Rudyard Kipling (1865-1936) was one of the most popular writers in the United Kingdom in the late 19th and early 20th centuries. His fiction works include The Jungle Book — a classic of children’s literature — and the rousing adventure novel Kim, as well as books of poems, short stories, and essays. In 1907, at the age of 42, he was awarded the Nobel Prize in Literature.
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Barrack-Room Ballads based on 0 ratings. 4 reviews.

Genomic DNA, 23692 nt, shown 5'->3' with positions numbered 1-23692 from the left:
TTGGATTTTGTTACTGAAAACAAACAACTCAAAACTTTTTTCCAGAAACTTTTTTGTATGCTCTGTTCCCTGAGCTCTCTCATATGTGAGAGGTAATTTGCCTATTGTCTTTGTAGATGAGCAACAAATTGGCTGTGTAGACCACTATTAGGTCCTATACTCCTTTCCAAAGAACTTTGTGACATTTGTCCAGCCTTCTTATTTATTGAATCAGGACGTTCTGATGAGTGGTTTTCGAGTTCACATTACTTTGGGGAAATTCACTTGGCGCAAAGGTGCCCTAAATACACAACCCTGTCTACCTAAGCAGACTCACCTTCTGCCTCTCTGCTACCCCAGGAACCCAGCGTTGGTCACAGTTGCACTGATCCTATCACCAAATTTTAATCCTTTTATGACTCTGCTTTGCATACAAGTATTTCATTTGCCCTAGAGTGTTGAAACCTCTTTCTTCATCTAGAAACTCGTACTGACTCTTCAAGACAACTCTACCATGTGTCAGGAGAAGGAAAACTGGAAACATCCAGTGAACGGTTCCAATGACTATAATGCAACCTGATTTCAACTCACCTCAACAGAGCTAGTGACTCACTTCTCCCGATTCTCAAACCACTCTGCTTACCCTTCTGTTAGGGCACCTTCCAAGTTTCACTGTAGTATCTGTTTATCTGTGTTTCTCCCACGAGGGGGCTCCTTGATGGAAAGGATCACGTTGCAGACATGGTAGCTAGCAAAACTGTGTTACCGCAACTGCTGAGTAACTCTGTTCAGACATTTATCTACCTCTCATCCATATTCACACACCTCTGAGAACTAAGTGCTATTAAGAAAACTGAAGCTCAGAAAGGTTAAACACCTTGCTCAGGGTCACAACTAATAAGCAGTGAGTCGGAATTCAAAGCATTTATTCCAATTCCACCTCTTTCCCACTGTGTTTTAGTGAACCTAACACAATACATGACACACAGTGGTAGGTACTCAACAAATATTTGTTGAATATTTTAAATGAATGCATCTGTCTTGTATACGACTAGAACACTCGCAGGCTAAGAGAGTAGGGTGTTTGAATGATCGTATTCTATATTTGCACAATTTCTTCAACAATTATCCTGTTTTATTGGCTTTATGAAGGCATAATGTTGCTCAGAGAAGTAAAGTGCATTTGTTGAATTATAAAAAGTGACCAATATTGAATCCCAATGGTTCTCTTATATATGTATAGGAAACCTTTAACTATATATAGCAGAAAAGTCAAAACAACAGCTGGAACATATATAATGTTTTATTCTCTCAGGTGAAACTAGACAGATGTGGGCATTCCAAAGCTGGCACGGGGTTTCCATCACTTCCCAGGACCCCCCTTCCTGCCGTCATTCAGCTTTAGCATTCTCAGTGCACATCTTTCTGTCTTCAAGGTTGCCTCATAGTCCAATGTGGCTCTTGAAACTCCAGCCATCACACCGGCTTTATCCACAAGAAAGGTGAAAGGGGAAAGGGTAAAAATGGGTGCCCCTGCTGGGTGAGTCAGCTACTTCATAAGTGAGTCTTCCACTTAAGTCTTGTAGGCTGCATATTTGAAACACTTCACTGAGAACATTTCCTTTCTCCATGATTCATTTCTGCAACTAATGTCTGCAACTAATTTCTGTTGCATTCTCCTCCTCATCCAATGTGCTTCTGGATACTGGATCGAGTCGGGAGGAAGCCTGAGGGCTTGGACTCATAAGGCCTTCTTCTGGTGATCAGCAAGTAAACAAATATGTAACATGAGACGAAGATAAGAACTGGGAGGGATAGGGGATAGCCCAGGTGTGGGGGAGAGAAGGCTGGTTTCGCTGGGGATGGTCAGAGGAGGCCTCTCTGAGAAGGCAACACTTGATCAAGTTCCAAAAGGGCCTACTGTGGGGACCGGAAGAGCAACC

I've been reading Kipling since I was much younger than now, and am quite familiar with the esoteric slang of the Victorian British army. But I'm sure the specific meanings of many words and phrases, such as "Aggy Chel," and "pukka", and others seen throughout Kipling's work are totally lost on modern-day readers. This edition by Dodo Press does nothing to correct the problem. It uses no footnotes nor other explanations for these 19th century colloquialisms. The result is to stop the reader in mid-stanza with a puzzled look, and force him or her to try to work it out from the context of the piece, or scratch their heads and move on. Either way, the vitality of Kipling's work, and the reader's enjoyment of it are needlessly interrupted. This and other modern editions of Kipling's work need footnotes. And editors with enough professionalism to learn their meanings and include those in the text. It ain't rocket science, folks. Really it's not!